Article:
Centrifugal Pump Components
Centrifugal pumps vary in design and construction from simple pumps with relatively few parts
to extremely complicated pumps with hundreds of individual parts. Some of the most common
components found in centrifugal pumps are wearing rings, stuffing boxes, packing, and lantern
rings. These components are shown in Figure 10 and described on the following pages.
Centrifugal pumps contain rotating impellers within stationary pump casings. To allow
the impeller to rotate freely within the pump casing, a small clearance is designed to be
maintained between the impeller and the pump casing. To maximize the efficiency of a
centrifugal pump, it is necessary to minimize the amount of liquid leaking through this
clearance from the high pressure or discharge side of the pump back to the low pressure
or suction side.
nearly come into contact. This wear is due to the erosion caused by liquid leaking
through this tight clearance and other causes. As wear occurs, the clearances become
larger and the rate of leakage increases. Eventually, the leakage could become
unacceptably large and maintenance would be required on the pump.
To minimize the cost of pump maintenance, many centrifugal pumps are designed with
wearing rings. Wearing rings are replaceable rings that are attached to the impeller and/or
the pump casing to allow a small running clearance between the impeller and the pump
casing without causing wear of the actual impeller or pump casing material. These
wearing rings are designed to be replaced periodically during the life of a pump and
prevent the more costly replacement of the impeller or the casing.
In almost all centrifugal pumps, the rotating shaft that drives the impeller penetrates the
pressure boundary of the pump casing. It is important that the pump is designed properly
to control the amount of liquid that leaks along the shaft at the point that the shaft
penetrates the pump casing. There are many different methods of sealing the shaft
penetration of the pump casing. Factors considered when choosing a method include the
pressure and temperature of the fluid being pumped, the size of the pump, and the
chemical and physical characteristics of the fluid being pumped.
One of the simplest types of shaft seal is the stuffing box. The stuffing box is a
cylindrical space in the pump casing surrounding the shaft. Rings of packing material
are placed in this space. Packing is material in the form of rings or strands that is placed
in the stuffing box to form a seal to control the rate of leakage along the shaft. The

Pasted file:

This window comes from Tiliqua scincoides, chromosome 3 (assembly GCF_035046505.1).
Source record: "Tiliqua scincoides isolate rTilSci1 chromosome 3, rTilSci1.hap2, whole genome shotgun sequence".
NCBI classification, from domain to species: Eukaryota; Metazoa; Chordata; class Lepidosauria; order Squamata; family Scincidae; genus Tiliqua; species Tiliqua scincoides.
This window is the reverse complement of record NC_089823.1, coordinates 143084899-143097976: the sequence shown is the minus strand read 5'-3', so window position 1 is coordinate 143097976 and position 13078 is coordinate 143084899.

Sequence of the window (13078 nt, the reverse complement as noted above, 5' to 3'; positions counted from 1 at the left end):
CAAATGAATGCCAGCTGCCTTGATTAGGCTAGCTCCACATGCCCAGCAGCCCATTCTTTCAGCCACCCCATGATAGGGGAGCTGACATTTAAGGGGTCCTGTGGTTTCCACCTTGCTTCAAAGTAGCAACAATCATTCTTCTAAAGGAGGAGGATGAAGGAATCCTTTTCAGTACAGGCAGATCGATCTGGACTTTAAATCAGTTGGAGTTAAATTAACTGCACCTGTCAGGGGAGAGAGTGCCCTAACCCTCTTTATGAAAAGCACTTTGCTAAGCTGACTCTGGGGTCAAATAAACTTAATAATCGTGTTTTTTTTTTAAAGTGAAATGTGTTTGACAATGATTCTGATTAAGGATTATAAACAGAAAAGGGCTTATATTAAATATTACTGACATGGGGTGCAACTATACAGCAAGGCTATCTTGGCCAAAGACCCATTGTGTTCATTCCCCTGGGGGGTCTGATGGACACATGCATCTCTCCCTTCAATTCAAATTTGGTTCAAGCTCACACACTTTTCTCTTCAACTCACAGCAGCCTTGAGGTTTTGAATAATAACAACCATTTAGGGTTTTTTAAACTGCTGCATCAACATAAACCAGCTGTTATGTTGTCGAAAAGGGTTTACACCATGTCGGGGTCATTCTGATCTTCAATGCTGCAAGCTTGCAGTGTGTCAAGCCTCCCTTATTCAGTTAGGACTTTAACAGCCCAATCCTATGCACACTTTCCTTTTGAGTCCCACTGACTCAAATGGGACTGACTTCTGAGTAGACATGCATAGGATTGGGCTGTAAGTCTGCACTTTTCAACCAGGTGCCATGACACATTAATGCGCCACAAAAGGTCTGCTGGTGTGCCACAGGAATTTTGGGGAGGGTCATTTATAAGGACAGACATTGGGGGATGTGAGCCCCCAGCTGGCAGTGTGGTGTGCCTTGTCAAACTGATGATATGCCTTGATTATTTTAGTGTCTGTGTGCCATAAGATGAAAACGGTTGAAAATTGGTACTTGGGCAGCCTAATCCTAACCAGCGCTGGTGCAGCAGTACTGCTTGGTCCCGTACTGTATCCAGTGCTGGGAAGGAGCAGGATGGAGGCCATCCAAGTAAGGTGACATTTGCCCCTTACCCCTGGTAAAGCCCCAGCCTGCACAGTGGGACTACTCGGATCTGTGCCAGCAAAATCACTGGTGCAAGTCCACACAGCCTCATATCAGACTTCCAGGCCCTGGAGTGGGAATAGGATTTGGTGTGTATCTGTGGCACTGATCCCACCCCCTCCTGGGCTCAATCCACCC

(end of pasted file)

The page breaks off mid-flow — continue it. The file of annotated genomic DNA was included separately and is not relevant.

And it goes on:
packing rings are held in place by a gland. The gland is, in turn, held in place by studs
with adjusting nuts. As the adjusting nuts are tightened, they move the gland in and
compress the packing. This axial compression causes the packing to expand radially,
forming a tight seal between the rotating shaft and the inside wall of the stuffing box.
The high speed rotation of the shaft generates a significant amount of heat as it rubs
against the packing rings. If no lubrication and cooling are provided to the packing, the
temperature of the packing increases to the point where damage occurs to the packing,
the pump shaft, and possibly nearby pump bearings. Stuffing boxes are normally
designed to allow a small amount of controlled leakage along the shaft to provide
lubrication and cooling to the packing. The leakage rate can be adjusted by tightening
and loosening the packing gland.
It is not always possible to use a standard stuffing box to seal the shaft of a centrifugal
pump. The pump suction may be under a vacuum so that outward leakage is impossible
or the fluid may be too hot to provide adequate cooling of the packing. These conditions
require a modification to the standard stuffing box.
One method of adequately cooling the packing under these conditions is to include a
lantern ring. A lantern ring is a perforated hollow ring located near the center of the
packing box that receives relatively cool, clean liquid from either the discharge of the
pump or from an external source and distributes the liquid uniformly around the shaft to
provide lubrication and cooling. The fluid entering the lantern ring can cool the shaft and
packing, lubricate the packing, or seal the joint between the shaft and packing against
leakage of air into the pump in the event the pump suction pressure is less than that of
In some situations, packing material is not adequate for sealing the shaft. One common
alternative method for sealing the shaft is with mechanical seals. Mechanical seals
consist of two basic parts, a rotating element attached to the pump shaft and a stationary
element attached to the pump casing. Each of these elements has a highly polished
sealing surface. The polished faces of the rotating and stationary elements come into
contact with each other to form a seal that prevents leakage along the shaft.